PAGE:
The reach of direct detection experiments for dark matter (DM) candidates with masses below a GeV faces limitations stemming from two critical challenges. Firstly, prevailing light-DM experiments grapple with a substantial number of unexplained background events that severely limit their sensitivity. Secondly, sub-GeV DM detectors lose sensitivity towards low DM masses due to constraints in detector thresholds. In this talk we discuss these issues and introduce two novel technologies aimed at their resolution: the Dual- Sided Charge-Coupled Device (DCCD) and doped-semiconductor DM detectors.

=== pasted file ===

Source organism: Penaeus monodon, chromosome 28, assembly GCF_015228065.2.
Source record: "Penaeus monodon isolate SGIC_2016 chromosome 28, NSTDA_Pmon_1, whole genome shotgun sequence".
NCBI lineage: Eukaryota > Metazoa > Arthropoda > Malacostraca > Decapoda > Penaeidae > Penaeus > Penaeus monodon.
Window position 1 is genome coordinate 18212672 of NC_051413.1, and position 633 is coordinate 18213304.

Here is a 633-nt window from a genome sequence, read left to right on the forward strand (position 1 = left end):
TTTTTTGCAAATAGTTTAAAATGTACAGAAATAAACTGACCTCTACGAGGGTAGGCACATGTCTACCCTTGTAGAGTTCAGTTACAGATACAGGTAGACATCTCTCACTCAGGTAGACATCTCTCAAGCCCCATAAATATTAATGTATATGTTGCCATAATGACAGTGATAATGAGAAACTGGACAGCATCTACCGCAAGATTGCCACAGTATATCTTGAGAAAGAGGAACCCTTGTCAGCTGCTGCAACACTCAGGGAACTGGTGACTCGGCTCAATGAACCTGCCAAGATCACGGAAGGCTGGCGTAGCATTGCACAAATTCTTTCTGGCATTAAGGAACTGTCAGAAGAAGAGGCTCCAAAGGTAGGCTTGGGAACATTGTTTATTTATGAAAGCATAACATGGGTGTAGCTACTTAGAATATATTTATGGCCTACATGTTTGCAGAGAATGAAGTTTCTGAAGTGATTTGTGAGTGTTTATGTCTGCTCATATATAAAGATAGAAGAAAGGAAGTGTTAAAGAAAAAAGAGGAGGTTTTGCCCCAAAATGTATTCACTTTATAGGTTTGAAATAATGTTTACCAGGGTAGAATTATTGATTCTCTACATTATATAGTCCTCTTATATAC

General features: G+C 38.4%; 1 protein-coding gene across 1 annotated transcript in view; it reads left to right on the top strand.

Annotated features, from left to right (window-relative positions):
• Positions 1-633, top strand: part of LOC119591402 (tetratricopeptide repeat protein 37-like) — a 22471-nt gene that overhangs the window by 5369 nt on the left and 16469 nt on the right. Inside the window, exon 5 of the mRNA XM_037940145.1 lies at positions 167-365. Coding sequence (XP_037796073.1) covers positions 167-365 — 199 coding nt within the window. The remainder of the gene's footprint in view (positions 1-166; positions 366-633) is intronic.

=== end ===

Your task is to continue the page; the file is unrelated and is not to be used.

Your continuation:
The DCCD is a newly proposed imaging apparatus that is projected to deliver multiple-order of magnitude improvements in background rejection and timing capabilities. Doped-semiconductor detectors, on the other hand, are low-threshold devices that have the potential to test DM candidates with sub-MeV masses. These advancements translate into significant improvements in the discovery reach for concrete DM models. Moreover, the impact of these novel devices is wide-ranging, extending beyond searches for new physics. The DCCD, in particular, has the potential of becoming the world’s most sensitive scientific camera, and could facilitate substantial progress in near-IR, optical and X-ray astronomy.
The McDonald Institute seminar will be held in Stirling 501. A zoom link is also available and was shared via email from Aaron Vincent. Please reach out to him to get access.